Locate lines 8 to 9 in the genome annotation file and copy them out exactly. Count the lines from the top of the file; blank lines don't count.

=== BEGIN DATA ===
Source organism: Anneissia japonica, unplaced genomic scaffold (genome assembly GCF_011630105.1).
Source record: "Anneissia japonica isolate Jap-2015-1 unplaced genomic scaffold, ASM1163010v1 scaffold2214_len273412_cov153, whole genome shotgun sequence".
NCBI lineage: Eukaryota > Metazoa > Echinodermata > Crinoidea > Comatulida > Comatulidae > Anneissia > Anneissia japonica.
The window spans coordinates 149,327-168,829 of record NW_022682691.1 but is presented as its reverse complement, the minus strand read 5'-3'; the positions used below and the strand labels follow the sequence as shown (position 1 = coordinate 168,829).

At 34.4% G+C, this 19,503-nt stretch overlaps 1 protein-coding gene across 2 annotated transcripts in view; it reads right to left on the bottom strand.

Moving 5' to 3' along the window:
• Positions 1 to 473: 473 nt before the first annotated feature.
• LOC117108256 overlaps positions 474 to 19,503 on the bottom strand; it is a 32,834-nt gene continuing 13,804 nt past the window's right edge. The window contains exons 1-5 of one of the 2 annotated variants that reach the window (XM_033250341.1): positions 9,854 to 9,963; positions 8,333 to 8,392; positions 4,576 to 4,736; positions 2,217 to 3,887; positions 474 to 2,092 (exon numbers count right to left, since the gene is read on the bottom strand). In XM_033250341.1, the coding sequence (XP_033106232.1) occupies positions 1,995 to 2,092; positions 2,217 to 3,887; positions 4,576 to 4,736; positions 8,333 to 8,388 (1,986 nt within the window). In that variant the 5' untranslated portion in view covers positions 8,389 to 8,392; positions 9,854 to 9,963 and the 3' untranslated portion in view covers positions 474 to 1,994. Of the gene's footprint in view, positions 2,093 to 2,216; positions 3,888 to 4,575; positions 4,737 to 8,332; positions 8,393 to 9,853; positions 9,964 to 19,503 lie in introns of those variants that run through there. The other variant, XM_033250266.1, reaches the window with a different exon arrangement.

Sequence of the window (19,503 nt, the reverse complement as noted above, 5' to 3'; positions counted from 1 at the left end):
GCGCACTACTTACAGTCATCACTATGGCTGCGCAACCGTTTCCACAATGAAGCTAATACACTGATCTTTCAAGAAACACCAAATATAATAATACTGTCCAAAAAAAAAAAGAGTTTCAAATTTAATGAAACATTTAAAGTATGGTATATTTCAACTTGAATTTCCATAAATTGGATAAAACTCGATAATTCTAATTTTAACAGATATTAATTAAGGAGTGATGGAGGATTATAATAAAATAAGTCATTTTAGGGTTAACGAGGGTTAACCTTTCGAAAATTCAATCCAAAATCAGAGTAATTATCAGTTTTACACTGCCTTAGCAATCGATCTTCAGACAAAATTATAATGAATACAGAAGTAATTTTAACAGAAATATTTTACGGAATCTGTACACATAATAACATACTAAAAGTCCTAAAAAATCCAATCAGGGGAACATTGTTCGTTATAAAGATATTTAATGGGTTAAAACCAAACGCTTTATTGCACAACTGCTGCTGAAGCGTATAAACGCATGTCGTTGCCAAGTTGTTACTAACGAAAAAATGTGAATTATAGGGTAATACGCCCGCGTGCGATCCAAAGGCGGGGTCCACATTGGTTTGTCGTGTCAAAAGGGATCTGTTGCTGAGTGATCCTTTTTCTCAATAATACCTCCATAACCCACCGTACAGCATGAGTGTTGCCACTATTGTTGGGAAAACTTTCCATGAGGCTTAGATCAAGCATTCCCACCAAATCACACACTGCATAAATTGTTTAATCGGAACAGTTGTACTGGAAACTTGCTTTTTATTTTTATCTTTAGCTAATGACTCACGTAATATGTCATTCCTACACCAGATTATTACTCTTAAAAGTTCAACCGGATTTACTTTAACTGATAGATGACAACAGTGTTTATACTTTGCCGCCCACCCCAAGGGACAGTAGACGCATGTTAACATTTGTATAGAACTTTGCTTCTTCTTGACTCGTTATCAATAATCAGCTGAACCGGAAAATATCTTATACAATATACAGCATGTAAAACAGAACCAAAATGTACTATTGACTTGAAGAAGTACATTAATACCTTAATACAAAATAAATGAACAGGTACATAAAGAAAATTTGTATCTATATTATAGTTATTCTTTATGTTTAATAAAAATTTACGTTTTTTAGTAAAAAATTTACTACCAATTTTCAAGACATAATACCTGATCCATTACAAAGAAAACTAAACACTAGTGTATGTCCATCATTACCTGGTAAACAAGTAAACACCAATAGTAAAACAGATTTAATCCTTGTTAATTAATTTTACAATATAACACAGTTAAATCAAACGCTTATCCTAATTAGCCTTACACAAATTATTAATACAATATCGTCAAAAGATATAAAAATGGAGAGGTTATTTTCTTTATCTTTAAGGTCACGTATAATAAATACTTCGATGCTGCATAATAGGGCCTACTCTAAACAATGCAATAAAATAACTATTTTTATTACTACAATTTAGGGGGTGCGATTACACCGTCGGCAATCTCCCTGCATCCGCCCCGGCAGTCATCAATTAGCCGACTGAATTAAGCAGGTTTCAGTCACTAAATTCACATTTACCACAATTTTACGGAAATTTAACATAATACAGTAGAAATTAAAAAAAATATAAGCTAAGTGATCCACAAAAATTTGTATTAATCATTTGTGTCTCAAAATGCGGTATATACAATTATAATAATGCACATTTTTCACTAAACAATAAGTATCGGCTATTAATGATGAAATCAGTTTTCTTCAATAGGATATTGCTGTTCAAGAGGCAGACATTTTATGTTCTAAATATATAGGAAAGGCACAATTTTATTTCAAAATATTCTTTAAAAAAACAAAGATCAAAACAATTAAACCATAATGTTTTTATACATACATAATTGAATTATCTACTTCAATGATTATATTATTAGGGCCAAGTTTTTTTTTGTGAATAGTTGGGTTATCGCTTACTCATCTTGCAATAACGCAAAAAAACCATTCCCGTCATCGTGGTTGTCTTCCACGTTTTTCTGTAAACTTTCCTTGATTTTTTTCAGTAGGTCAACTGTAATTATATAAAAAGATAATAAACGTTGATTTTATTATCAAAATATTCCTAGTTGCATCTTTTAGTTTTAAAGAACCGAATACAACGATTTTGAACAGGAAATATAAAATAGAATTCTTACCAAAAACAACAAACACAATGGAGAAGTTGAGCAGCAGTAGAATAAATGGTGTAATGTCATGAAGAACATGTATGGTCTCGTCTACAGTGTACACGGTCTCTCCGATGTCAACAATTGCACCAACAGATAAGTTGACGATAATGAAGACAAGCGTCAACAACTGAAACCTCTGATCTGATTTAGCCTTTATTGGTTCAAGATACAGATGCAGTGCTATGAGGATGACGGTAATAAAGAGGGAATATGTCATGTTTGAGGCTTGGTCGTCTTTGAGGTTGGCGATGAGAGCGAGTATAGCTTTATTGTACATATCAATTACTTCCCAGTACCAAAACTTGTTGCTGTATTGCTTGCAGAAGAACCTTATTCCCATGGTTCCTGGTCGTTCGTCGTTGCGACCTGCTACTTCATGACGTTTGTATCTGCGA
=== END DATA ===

• LOC117108256 overlaps positions 474 to 19,503 on the bottom strand; it is a 32,834-nt gene continuing 13,804 nt past the window's right edge. The window contains exons 1-5 of one of the 2 annotated variants that reach the window (XM_033250341.1): positions 9,854 to 9,963; positions 8,333 to 8,392; positions 4,576 to 4,736; positions 2,217 to 3,887; positions 474 to 2,092 (exon numbers count right to left, since the gene is read on the bottom strand). In XM_033250341.1, the coding sequence (XP_033106232.1) occupies positions 1,995 to 2,092; positions 2,217 to 3,887; positions 4,576 to 4,736; positions 8,333 to 8,388 (1,986 nt within the window). In that variant the 5' untranslated portion in view covers positions 8,389 to 8,392; positions 9,854 to 9,963 and the 3' untranslated portion in view covers positions 474 to 1,994. Of the gene's footprint in view, positions 2,093 to 2,216; positions 3,888 to 4,575; positions 4,737 to 8,332; positions 8,393 to 9,853; positions 9,964 to 19,503 lie in introns of those variants that run through there. The other variant, XM_033250266.1, reaches the window with a different exon arrangement.

Sequence of the window (19,503 nt, the reverse complement as noted above, 5' to 3'; positions counted from 1 at the left end):